It’s a mark of durability when a novel makes Penguin Modern Classic status, and is reprinted often enough to sport a number of iconic book covers. Yet when it was published, in 1957, On the Road by Jack Kerouac was written off by many critics both for its content and its style.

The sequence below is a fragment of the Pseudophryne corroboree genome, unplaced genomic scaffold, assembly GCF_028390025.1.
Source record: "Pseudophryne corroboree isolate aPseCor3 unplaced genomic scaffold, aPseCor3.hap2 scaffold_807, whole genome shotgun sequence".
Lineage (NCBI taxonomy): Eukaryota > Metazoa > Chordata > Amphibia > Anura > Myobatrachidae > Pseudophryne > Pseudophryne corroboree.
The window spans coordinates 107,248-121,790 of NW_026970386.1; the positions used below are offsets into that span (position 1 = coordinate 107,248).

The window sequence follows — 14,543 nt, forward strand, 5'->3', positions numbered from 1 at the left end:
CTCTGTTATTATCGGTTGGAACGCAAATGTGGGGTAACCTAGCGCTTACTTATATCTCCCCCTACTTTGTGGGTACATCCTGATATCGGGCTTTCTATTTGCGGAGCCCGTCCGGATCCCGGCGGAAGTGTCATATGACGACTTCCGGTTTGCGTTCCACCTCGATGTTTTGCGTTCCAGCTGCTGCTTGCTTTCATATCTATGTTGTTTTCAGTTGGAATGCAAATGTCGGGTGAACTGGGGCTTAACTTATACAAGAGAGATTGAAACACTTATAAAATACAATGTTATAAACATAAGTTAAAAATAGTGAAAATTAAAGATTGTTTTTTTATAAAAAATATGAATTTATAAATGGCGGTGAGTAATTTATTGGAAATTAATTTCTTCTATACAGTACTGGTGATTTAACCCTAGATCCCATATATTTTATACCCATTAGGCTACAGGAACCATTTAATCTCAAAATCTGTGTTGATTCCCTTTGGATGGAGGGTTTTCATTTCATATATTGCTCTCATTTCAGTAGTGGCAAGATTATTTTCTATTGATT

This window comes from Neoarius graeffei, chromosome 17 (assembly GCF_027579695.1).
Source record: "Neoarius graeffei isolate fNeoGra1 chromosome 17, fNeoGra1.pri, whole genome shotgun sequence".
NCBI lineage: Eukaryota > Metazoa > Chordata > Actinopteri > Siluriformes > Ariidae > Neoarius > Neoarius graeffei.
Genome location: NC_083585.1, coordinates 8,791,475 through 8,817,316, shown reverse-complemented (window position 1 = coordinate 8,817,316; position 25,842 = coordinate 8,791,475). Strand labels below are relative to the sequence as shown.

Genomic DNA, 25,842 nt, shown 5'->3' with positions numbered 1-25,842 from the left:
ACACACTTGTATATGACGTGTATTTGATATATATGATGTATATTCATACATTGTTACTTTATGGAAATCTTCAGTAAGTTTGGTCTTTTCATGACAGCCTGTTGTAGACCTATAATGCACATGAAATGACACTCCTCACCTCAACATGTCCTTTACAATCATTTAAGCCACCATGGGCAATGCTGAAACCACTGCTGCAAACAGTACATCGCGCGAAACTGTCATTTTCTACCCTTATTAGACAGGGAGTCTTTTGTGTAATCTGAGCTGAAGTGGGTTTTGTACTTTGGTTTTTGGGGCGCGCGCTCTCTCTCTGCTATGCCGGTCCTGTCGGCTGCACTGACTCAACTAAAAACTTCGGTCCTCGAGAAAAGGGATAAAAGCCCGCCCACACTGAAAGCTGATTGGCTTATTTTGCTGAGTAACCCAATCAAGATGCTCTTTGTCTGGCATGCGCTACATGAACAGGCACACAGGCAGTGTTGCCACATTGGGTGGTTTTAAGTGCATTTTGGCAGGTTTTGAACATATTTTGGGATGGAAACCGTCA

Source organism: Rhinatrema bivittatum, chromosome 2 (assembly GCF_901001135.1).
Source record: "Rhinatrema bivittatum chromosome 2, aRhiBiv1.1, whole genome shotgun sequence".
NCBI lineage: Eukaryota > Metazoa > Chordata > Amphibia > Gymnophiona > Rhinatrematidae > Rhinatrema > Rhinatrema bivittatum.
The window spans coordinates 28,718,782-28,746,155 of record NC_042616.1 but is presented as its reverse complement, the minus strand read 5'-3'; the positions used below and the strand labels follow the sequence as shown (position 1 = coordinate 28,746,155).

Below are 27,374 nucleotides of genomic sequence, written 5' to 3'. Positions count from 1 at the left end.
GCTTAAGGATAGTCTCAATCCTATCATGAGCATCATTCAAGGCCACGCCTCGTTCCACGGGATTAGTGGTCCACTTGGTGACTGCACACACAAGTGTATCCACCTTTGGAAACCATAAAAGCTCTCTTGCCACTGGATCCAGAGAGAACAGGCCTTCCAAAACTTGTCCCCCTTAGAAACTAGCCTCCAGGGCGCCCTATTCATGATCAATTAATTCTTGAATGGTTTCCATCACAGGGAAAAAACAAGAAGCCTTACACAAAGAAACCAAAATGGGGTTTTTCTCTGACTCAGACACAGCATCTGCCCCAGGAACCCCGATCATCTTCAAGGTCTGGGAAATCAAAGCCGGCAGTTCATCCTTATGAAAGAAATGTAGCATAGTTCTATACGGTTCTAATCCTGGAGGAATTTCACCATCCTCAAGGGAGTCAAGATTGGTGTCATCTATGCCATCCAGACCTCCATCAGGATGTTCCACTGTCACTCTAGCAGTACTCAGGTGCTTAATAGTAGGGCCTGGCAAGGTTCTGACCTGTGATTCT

Kerouac’s first novel The Town and the City , a thinly disguised autobiography, revealed the conflict in post-war America between stereotypical conservative home and family values, and a rising tide of dissent and individualistic existentialism among the young. On the Road went further by appearing to romanticise this post-war deviance. If it had only described the empty and valueless lives of rebellious youth it may have been seen as a work of social significance much as the Chicago novels of Nelson Algren and James T. Farrell before. Kerouac however was not concerned to inflict either moral retribution or remorse on his characters. They appear to inhabit their world without regret, without fear, and without guilt. As such their threat to the moral order of Eisenhower’s post-war American Dream was palpable. Kerouac may have even have been forgiven for the wilder excesses of his automatic writing style, which Ginsberg described as “spontaneous bop prosody”, but which Truman Capote famously wrote off as “that’s typing, not writing”.Read more